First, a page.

As mentioned in other answers, it's completely fine to use / extend ideas from a preprint that's been posted on arXiv or otherwise made public. This is essentially the exact reason why the author made the preprint public in the first place. You will cite the preprint as you would a paper published in a journal, conference proceedings, etc, except that of course you will list an arXiv ID instead of a journal title, volume number, etc. Your journal's style guide should explain how to cite preprints (if using BiBTeX, consider
You may convey additional thanks in your Acknowledgements section if you are moved to do so, but this should not take the place of proper citation.
Of course, as is the case whenever you are extending someone else's work, your paper should accurately describe the work done by the preprint's author, and carefully distinguish it from what you have added. You should be careful that you do not inadvertently misrepresent the preprint author's work as your own.
There are a few extra considerations when extending work from a preprint:
Keep in mind that the preprint has not undergone peer review. Of course, peer review is no guarantee of correctness, and if you are writing a paper that depends heavily on a previous paper, you will want to check it carefully enough to be sure that your work rests on solid foundations, regardless of where/if the previous paper was published. But for an unreviewed preprint, you should check it even more carefully.
Before starting work on your own paper, you might want to consider contacting the preprint author with your idea and suggesting a collaboration. In addition to sharing expertise, this also helps mitigate the risk that the preprint author has already had an idea similar to yours, and is currently writing it up in a paper that will be published before yours would be. (This is also possible when extending work from a traditionally published paper, but is perhaps somewhat more likely in the preprint case because of the shorter timeline; if the work is very recent, it's more likely that the author is still actively working on related topics.)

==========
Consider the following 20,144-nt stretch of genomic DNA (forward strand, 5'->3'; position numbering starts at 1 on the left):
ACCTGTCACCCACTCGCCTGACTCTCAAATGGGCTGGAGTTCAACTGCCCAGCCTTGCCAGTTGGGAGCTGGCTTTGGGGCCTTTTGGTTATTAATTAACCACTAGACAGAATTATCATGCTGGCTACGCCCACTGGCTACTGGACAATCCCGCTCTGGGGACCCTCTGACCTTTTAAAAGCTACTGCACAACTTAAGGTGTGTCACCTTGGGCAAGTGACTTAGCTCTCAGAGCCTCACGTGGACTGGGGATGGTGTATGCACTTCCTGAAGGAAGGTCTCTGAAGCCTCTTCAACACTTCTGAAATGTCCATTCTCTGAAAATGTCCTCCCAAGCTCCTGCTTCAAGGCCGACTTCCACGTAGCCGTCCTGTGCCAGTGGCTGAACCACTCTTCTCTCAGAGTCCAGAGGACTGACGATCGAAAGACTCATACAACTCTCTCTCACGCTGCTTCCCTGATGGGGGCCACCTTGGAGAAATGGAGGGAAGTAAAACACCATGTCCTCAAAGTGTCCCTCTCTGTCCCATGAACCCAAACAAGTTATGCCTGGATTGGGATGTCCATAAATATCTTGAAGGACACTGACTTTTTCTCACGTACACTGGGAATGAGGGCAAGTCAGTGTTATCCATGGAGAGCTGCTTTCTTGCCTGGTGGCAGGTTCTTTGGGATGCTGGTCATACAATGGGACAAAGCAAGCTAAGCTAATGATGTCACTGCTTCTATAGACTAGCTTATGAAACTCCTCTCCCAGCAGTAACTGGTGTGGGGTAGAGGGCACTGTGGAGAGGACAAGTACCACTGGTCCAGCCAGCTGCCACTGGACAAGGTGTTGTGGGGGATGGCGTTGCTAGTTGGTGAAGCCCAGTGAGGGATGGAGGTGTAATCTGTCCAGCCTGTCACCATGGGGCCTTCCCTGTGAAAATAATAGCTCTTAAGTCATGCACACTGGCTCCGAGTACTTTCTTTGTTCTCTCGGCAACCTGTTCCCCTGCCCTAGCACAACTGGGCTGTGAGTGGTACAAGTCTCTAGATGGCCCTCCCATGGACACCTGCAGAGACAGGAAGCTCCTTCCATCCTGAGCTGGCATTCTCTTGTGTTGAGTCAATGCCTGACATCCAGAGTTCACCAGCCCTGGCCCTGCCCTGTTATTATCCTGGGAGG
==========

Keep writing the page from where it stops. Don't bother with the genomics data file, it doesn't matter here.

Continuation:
There's a good chance that the preprint is currently being reviewed for traditional publication. Before submitting your paper, you should check to see whether the preprint has been accepted / published in a journal / proceedings / etc, and update your citation if necessary. (If it has been accepted but not yet published, you can list it as "To appear" with the journal's title.) Check one more time when you correct the galley proofs of your paper.
Check periodically to see if the preprint has been revised or updated, as the changes may involve something that materially affects your paper. Note that arXiv only includes the first 5 updates in their daily emails, so just checking the emails may not suffice. It is even possible for an arXiv preprint to be withdrawn by the author (this might happen if they find a fundamental error); it remains available for download, but in this case it's probably not a good idea to try to use it. (Of course, published papers can also have corrigenda or retractions, but they are more common for preprints.)